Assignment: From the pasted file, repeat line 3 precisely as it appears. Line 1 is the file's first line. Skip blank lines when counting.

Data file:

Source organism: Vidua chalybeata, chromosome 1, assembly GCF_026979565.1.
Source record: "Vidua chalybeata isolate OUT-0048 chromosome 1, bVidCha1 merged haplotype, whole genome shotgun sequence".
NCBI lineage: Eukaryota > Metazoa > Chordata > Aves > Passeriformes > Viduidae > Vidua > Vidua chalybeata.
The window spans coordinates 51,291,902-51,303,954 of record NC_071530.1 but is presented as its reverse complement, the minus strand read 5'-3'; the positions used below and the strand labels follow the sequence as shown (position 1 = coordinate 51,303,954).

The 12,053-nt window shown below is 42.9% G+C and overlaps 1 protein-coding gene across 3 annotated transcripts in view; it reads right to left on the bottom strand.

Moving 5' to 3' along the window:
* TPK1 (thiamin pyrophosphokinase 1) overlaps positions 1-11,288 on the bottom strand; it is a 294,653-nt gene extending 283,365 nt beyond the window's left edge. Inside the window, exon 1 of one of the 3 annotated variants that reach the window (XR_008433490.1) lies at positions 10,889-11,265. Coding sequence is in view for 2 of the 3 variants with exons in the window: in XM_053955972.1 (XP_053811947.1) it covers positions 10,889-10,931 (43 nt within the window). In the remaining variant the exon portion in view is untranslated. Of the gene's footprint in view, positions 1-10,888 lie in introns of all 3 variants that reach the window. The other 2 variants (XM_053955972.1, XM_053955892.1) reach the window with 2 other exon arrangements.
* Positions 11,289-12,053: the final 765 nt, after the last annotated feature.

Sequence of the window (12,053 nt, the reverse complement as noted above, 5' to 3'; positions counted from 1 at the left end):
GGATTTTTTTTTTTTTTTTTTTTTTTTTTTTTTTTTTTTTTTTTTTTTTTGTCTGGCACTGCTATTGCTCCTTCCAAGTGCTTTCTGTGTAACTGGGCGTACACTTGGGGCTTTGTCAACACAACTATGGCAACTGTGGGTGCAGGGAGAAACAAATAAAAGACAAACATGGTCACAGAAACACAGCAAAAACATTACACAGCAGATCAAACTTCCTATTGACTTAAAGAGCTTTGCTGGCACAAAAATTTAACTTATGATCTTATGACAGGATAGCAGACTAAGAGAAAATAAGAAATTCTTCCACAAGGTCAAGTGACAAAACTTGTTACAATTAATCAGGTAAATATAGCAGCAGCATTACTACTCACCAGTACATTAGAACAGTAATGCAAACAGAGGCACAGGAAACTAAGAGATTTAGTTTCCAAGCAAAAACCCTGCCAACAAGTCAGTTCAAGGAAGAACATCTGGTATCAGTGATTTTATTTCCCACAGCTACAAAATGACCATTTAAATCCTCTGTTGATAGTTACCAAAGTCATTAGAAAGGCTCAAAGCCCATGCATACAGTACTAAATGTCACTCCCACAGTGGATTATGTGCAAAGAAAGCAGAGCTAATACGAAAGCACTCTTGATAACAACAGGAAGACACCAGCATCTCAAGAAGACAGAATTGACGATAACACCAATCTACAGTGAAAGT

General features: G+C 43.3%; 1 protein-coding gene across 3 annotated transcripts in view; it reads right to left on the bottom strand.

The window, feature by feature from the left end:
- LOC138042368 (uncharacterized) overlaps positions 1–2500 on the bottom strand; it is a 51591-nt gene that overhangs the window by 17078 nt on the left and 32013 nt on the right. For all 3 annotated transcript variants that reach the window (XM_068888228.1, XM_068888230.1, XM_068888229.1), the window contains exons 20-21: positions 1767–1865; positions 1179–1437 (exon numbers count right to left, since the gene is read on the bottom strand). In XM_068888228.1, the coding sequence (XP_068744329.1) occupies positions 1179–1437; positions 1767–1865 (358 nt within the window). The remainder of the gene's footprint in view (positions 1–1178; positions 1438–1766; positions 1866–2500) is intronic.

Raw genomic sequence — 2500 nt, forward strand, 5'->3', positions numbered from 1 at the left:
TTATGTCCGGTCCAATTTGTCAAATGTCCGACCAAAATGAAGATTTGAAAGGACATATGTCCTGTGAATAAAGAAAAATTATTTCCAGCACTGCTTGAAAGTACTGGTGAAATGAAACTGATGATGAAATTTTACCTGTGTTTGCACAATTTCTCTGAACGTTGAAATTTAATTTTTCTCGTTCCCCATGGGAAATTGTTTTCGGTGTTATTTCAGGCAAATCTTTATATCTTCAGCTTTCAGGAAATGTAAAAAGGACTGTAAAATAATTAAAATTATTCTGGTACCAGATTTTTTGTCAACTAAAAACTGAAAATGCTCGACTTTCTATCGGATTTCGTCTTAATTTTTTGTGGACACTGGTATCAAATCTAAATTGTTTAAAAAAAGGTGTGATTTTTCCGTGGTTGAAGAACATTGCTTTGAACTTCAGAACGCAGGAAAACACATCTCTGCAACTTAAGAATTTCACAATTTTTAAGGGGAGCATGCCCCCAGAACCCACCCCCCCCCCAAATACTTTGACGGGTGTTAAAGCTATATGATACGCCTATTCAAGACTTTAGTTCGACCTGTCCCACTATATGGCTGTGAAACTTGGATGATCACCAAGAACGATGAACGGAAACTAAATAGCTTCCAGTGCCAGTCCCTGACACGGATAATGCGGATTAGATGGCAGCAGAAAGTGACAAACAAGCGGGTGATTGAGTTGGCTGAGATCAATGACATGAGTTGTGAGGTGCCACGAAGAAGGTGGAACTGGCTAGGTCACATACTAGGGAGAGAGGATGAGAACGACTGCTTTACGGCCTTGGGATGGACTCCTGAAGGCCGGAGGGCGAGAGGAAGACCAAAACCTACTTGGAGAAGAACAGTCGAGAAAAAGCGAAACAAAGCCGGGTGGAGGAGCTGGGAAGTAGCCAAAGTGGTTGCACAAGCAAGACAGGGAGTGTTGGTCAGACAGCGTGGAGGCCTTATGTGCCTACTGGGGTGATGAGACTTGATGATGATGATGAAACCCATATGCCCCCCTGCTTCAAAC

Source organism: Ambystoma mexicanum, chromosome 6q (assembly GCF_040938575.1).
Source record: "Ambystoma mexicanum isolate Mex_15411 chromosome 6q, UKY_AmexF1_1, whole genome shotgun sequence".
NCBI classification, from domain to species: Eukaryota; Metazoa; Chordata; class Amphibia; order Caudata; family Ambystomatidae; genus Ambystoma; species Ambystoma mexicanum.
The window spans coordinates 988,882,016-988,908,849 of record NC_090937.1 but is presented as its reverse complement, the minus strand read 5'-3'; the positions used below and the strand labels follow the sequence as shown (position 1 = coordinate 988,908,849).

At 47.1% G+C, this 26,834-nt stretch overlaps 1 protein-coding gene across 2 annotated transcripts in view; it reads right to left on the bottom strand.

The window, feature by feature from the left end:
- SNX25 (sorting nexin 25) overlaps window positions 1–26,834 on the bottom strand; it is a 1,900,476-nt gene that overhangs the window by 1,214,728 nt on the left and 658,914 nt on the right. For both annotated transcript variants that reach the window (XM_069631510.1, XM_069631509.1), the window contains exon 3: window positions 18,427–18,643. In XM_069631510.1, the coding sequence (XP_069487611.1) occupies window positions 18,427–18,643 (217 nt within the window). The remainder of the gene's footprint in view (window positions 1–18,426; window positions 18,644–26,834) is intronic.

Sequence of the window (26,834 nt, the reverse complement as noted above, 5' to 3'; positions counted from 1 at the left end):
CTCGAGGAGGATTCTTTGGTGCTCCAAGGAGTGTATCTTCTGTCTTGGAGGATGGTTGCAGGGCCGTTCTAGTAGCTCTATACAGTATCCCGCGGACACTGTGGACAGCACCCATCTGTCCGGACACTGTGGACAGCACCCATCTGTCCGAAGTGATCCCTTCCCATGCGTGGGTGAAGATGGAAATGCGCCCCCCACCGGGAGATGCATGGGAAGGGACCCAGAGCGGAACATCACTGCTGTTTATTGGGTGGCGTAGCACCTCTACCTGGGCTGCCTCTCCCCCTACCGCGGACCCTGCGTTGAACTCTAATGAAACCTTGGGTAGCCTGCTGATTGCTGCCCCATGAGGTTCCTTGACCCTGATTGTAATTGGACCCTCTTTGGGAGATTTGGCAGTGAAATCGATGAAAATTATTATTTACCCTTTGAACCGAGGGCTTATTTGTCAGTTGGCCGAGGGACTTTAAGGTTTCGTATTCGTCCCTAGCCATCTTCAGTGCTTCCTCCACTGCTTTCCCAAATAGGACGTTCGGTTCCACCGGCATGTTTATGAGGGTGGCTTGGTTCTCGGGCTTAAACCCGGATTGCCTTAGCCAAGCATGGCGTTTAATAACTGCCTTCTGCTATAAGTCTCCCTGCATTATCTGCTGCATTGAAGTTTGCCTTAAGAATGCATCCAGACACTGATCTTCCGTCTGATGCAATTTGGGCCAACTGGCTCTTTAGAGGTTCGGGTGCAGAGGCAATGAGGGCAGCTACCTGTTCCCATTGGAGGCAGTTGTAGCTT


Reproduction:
NCBI lineage: Eukaryota > Metazoa > Chordata > Aves > Passeriformes > Viduidae > Vidua > Vidua chalybeata.